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Photo: Robert Penn 1963 Eve Arnold/Magnum Photo

The death of the great documentary photographer Eve Arnold on January 4 was not exactly unexpected—she was 99, after all—but it caught many people up short, including me. Eve’s outsize stamina and spirit as well as her matchless ability to “record the essence of a subject in the 125th of a second,” as she put it, fooled us into thinking she could go on forever.

Hers was a familiar name in our household long before I ever met her. My parents, both writers and editors on small southern dailies, always had copies of Look and Life on the coffee table, and I learned early on to pay attention to bylines and photo credits, and to follow a worthy reporter’s work with interest. My mother, in particular, found great satisfaction in Eve Arnold’s groundbreaking photo essays, whether on the road with Malcolm X, in a field with migrant potato pickers, or behind the scenes with Marlene Dietrich or Marilyn Monroe.

In 1978, I landed my first job in New York, at Alfred A. Knopf, and there I was introduced to the intrepid Eve about a year later. A small dynamo with impeccable trousers and equally impeccable manners, she had just returned from criss-crossing mainland China. Accompanied by an entourage of one—an interpreter—she’d logged 40,000 miles to collect material for the book In China. Although Eve had shot her most iconic images in black-and-white, she was an early proponent of color and felt from the start that would best suit her purposes here.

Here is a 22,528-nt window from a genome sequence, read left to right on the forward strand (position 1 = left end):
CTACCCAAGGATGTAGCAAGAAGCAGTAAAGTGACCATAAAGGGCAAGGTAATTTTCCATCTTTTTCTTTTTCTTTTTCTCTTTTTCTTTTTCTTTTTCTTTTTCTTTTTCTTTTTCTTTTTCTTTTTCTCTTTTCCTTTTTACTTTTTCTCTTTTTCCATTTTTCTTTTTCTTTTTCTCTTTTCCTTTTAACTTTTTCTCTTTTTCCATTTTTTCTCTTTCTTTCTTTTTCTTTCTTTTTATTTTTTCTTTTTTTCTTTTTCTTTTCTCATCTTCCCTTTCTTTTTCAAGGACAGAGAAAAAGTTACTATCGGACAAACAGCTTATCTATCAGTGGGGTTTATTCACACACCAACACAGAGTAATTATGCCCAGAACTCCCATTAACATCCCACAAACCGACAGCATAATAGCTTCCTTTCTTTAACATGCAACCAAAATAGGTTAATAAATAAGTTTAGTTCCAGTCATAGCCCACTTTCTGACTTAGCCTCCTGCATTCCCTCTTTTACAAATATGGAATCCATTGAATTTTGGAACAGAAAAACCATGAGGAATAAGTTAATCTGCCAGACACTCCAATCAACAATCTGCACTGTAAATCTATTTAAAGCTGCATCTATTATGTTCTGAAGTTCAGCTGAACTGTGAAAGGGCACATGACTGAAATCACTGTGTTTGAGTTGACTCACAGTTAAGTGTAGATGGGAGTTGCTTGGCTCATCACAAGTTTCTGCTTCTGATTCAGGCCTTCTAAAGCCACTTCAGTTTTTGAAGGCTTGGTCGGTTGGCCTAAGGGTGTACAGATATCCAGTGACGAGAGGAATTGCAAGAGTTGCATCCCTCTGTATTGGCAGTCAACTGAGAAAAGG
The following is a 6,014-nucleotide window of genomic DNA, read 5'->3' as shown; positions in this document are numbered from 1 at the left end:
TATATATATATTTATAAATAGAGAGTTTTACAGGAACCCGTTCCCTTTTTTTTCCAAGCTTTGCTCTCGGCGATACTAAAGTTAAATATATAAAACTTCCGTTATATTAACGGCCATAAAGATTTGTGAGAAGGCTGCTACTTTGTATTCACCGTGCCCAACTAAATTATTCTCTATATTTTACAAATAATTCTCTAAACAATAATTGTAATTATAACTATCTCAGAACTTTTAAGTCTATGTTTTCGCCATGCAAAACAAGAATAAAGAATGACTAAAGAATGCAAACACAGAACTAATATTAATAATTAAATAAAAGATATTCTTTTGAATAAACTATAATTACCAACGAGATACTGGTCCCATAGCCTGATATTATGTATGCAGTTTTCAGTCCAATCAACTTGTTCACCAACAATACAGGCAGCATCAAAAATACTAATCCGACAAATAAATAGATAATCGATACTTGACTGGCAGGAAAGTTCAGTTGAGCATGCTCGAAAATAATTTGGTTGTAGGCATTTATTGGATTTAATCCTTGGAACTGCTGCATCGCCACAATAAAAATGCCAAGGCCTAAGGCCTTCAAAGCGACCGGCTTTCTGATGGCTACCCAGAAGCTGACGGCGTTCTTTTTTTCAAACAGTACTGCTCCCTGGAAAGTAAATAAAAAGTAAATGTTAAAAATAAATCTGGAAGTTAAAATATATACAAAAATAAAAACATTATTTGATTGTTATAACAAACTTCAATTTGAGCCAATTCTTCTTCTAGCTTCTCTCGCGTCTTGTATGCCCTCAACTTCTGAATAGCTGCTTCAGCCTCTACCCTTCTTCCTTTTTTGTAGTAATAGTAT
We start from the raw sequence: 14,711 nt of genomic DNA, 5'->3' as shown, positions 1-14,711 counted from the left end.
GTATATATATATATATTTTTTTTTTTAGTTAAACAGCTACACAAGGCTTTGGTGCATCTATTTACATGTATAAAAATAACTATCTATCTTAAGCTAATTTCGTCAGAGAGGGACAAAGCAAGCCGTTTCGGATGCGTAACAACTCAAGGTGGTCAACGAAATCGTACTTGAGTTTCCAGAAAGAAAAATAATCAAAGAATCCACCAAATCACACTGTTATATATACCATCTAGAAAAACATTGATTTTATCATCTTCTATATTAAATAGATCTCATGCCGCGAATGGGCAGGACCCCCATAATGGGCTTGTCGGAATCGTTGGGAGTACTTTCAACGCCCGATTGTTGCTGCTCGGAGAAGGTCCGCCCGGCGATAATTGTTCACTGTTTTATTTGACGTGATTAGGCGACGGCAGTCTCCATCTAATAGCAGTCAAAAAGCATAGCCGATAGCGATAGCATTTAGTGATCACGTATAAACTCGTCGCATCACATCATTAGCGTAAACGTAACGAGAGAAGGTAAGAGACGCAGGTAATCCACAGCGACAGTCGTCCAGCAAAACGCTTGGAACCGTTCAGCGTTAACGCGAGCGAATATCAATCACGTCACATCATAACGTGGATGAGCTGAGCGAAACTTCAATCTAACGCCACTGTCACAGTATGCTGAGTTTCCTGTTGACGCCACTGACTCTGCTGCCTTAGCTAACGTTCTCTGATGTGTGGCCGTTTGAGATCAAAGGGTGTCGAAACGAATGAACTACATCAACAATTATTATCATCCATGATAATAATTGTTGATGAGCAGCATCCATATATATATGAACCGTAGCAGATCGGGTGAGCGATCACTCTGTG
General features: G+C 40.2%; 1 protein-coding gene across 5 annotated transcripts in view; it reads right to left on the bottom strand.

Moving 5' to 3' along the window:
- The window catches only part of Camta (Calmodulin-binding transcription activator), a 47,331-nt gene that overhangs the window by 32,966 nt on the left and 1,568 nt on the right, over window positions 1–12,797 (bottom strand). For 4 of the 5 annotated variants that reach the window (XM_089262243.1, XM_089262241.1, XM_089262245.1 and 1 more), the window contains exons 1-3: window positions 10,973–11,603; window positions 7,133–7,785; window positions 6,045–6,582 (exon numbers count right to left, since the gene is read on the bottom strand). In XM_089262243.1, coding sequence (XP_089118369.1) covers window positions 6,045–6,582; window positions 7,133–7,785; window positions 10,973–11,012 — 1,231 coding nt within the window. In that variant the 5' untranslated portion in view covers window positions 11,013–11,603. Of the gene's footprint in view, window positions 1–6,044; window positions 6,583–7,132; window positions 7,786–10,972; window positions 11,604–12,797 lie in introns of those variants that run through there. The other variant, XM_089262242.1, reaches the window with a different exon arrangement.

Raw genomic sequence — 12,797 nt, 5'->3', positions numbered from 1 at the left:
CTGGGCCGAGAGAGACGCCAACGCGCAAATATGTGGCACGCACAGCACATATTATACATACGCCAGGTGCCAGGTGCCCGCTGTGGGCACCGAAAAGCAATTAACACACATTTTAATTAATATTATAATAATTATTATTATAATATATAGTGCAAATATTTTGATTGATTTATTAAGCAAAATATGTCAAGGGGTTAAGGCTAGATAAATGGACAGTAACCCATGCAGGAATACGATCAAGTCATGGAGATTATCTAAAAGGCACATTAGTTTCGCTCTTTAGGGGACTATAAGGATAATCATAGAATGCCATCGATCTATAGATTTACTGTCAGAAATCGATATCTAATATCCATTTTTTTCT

DAWN MILKING / Inner Mongolia

“The eye sees in color,” she wrote. “Black-and-white, beautiful though it is, is an abstraction.” She preferred simple, straightforward compositions and rich, painterly hues. Coinciding with publication was her first solo exhibition, of 104 luminous Type-C and dye-transfer prints made from her 35 mm transparencies, at the Brooklyn Museum.


Born in Philadelphia to Russian-Jewish immigrant parents and a resident of London since the 1960s, Eve was mindful of the effort entailed in fitting in somewhere new. I wasn’t the first assistant she took under her wing.